Surgery: Postoperative Needling for a Fibrosed XEN® Gel Stent

This video describes postoperative needling procedure for a fibrosed XEN® Gel Stent in a fairly flat bleb.

Surgeon: Dr. Ike K. Ahmed, University of Toronto, Canada



This video describes postoperative needling for a fibrosed Xen with a fairly flat bleb. Mitomycin 0.5 milligrams per CC has already been injected just posterior to the bleb, prior to needling. 27-gauge needle is used to pass under the subconj space, about 2, 3 clock hours away from the Xen implant here. Which you can see is in the superonasal quadrant. What we first visualized here is the Xen implant here — you can see it under the conjunctiva — the needle bevel is placed under the implant carefully, and slid under the implant, while then the needle is then swept toward the fornix. The slide and sweep technique is used to cut fibrotic tissue around the implant. There’s the implant. You can see the needle bevel is under it, and now we basically sweep toward the fornix. This is a fairly vigorous maneuver, to ensure that we have cut fibrotic tissue around the implant. This is done numerous times, sweeping widely. Trying to get under the implant preferentially here, to ensure we then release the typical fibrotic web or scar tissue overlying the implant. The goal here of course is to then ensure adequate flow emerging from the implant in the subconj space. We actually see already we do see some elevation of conjunctiva with some fluid percolation now in the subconj space, accompanied with a reduction in IOP immediately after the needling is already occurring. The needle is also attempted to be placed above the implant, just under the conjunctiva, to, again, release any fibrotic tissue overlying the implant as well. And it’s the underpass/overpass, so to speak, sliding the needle above and under the implant, while sweeping toward the fornix here, allows for, then, freedom of the implant. The implant actually is more free now, and it moves as well. You can really see a nice bleb forming here, with this technique. This is done at the slit lamp here. I prefer not to use a speculum. And we actually have a Q-Tip in our hand to hold the lid away, as well as to palpate the eye periodically. This continues to occur, widening the subconj space distal to the implant, which really ensures we have a nice, well formed posterior bleb. The use of viscoelastic may be injected at this point, to further separate tissue and retain a bleb for the first few days. Typically cohesive viscoelastic can be used to do this. And this, along with the use of an antifibrotic, can be helpful to ensure we have good wound healing control. Typically postoperative topical steroids are used as well, vigorously for the first few weeks as well, to control inflammation. At the end of the needling, the pressure drops typically into single digits. And the bleb is nicely well formed.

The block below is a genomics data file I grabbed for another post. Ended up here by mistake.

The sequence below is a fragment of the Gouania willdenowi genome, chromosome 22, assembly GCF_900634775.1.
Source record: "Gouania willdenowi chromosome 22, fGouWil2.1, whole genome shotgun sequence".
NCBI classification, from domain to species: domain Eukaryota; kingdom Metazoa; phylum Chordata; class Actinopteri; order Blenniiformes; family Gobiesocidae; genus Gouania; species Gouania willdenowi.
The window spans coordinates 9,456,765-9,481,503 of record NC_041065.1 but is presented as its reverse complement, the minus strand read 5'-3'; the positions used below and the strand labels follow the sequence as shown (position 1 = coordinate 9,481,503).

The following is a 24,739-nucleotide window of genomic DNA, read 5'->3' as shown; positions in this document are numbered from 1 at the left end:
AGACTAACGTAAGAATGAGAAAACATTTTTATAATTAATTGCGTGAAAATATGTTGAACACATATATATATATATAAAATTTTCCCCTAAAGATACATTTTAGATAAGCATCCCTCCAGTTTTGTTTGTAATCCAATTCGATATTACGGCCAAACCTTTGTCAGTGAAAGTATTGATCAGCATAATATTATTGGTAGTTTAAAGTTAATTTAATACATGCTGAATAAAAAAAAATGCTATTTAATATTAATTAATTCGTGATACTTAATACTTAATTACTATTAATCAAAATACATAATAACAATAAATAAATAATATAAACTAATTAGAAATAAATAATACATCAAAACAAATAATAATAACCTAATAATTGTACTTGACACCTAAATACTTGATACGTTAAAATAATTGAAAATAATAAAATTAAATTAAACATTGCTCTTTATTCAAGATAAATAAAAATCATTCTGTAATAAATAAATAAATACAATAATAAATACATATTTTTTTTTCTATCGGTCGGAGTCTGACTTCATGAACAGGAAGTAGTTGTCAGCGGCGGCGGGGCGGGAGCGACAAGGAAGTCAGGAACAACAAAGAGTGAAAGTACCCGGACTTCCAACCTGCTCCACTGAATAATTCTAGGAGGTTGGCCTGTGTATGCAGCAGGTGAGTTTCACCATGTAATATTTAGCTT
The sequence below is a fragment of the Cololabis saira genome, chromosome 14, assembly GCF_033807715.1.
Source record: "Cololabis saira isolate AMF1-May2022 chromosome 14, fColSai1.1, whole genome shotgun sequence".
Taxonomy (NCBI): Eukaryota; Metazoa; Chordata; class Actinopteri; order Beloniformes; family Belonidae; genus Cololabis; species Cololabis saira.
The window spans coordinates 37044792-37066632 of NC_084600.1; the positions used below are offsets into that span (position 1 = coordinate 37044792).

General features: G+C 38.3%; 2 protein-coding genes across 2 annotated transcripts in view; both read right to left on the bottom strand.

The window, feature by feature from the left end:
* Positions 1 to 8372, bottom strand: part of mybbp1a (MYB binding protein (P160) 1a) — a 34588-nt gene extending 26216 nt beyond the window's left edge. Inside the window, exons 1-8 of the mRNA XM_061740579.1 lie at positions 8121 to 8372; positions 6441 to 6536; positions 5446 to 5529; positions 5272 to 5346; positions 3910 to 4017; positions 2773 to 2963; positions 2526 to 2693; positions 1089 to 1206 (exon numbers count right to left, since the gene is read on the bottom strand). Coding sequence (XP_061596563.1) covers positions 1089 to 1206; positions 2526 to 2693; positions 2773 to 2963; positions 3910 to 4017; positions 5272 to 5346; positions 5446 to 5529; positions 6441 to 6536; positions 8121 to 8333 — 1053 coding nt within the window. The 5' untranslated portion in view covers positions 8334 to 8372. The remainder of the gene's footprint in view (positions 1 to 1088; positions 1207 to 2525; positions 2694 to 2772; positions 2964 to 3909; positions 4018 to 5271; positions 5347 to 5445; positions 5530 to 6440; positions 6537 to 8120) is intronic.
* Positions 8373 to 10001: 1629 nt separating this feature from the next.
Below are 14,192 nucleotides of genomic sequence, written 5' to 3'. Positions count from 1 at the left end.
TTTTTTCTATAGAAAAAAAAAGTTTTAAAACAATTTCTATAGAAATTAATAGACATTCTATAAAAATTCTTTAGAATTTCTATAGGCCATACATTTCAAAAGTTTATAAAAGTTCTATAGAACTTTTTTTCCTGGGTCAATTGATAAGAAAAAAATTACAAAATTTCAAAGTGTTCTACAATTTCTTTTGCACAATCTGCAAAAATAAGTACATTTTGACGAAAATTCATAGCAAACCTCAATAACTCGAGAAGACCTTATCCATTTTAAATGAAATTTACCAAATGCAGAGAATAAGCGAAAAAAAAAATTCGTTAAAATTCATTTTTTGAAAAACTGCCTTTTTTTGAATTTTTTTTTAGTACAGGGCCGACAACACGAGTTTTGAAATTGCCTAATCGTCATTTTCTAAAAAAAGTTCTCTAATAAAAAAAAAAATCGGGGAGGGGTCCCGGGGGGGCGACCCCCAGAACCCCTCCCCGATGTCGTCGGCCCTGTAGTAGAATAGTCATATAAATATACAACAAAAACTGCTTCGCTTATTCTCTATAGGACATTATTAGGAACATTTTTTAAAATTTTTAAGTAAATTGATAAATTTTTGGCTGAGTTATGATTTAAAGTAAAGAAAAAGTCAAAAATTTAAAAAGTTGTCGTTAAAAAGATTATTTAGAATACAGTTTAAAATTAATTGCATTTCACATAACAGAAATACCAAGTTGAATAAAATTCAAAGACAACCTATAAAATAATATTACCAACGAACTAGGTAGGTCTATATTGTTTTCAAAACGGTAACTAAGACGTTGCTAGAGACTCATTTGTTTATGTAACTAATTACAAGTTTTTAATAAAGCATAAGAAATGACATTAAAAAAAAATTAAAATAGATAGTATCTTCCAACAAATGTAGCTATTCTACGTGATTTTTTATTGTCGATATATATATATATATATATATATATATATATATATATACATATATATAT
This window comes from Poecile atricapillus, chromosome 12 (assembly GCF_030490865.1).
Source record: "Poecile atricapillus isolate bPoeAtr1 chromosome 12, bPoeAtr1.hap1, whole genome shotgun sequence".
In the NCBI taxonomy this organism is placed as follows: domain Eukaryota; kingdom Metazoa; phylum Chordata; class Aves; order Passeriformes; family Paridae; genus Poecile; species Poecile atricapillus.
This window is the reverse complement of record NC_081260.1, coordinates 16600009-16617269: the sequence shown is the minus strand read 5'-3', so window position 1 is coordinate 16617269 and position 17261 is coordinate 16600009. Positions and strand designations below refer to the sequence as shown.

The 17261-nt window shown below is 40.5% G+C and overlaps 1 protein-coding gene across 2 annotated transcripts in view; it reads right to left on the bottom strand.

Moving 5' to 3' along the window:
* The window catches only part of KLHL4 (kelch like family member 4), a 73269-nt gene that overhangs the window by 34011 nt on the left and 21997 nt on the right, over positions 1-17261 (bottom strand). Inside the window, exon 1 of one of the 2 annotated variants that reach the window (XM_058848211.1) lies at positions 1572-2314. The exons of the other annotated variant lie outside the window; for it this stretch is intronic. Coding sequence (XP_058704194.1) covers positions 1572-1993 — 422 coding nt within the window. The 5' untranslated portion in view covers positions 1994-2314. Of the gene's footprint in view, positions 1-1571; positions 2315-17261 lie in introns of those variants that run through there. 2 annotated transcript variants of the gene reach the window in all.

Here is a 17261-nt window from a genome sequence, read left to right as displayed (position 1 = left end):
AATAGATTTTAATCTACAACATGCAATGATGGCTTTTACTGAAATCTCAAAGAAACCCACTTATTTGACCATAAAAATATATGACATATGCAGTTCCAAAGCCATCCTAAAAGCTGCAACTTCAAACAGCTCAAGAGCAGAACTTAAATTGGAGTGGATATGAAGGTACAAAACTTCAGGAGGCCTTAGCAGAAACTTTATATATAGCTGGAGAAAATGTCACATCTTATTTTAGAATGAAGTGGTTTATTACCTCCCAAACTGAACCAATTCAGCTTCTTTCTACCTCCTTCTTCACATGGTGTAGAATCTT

October 31, 2019

Last Updated: October 31, 2022

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